Some regional markets have greater populations than metro markets. The regional TV market of northern NSW is the fourth most populous market in Australia and is larger than the metropolitan potentials of Adelaide and Perth. Northern NSW, Queensland and southern NSW are all larger than Adelaide
From a TV perspective, regional CPMs are lower meaning you get more bang for your buck
Jumping into Roy Morgan (Dec 18), regional consumers over-index as heavy consumers of commercial TV (117 index versus 91 in metro) and commercial radio (105 index versus 97 metro)
Roy Morgan also indicates that regional dwellers are, for now, less likely to subscribe to the commercial black hole that is Netflix (92 versus 104 metro).
There exists a much greater sense of community in regional Australia and this can be a very rich territory to explore for advertisers. I recently saw some case studies for Origin Energy and Transport NSW that drew on this insight and achieved excellent business outcomes.
What are some of the other barriers to investment?
In my experience, it can be difficult to get the sales data we need to validate ROI. Clients most often don’t drill down further than state-based sales information to enable us to conduct more granular Brand Development Index (BDI) and Category Development Index (CDI) analysis.
Additionally, media delivery can be more difficult to validate. In fact, generally there’s a real lack of interest in and investment into analysing traditional reach/TARP/CPM metrics which I think is a problem – both from an accountability point of view, but also in that it doesn’t elevate the importance of this investment.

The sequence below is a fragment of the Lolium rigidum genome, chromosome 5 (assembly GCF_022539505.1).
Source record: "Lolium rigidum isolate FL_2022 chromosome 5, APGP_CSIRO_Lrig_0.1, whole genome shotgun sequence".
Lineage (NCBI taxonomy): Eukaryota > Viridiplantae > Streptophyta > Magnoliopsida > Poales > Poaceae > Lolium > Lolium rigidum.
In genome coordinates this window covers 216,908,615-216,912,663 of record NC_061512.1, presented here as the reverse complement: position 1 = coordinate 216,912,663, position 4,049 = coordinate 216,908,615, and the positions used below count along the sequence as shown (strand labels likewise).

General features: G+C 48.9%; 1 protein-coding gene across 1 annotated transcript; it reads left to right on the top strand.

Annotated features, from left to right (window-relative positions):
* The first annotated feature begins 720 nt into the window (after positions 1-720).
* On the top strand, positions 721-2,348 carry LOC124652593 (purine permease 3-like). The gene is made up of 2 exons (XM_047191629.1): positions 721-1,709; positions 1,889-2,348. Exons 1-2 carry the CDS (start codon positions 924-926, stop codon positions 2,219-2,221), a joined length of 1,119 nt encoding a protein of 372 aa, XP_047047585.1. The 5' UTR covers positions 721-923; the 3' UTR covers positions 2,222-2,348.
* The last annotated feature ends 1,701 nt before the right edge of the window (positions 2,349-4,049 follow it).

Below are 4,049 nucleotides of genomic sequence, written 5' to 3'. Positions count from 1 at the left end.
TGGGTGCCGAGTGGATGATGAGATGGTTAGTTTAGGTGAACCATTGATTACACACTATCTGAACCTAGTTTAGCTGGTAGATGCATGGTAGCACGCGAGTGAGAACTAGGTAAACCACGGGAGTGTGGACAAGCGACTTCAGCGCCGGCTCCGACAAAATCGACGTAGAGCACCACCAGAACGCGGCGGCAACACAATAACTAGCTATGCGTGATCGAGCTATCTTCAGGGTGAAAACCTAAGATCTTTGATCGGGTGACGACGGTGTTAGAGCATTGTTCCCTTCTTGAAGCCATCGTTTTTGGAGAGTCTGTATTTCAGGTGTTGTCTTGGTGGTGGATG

From a buying perspective as well, it can be a more labour intensive exercise, not just because of the number of markets, but because many of our regional media owner systems are outdated. I’ve asked the question of our regional TV media owners whether any developments are in train on this front and the answer is yes, but it’s early days.
Moreover, sponsorships – which carry premiums and generate yield for the networks – are rarely extended into regional markets (and we get the in-program coverage anyway without additional cost).
There’s also perhaps the concern that focusing on the eastern seaboard will reduce negotiation power with the metropolitan networks.
Finally, there’s a pretty major point that’s being omitted from the population versus investment argument, and that is the huge growth in digital. At 56% of total investment according to 2018 CEASA data, our digital activity obviously delivers reach against our regional consumers (although again quoting Roy Morgan, regional Australians are 14% less likely to be heavy internet users). If you were to remove national channels from SMI data, which granted is not the best representation of digital investment, you’ll see that there has been no change over 10 years to regional as a proportion of the metro/regional total. In 2008, it was 18.3%. In 2018, it was 18.4%.
So, 36% versus 10% is perhaps a little sensationalised, but even at 18%, which is possibly a more appropriate comparison, investment it out of whack.
Something to consider when we approach our next response to a brief… let’s ensure, where we can, that BDI/CDI always informs the media plan and secondly, let’s consider the value of post analysing our regional campaigns and how we can procure funding. Something like a comparative cost per reach by market could be a starting point in understanding media ROI, even if clients don’t yet wish to invest in a full-blown marketing mix modelling study.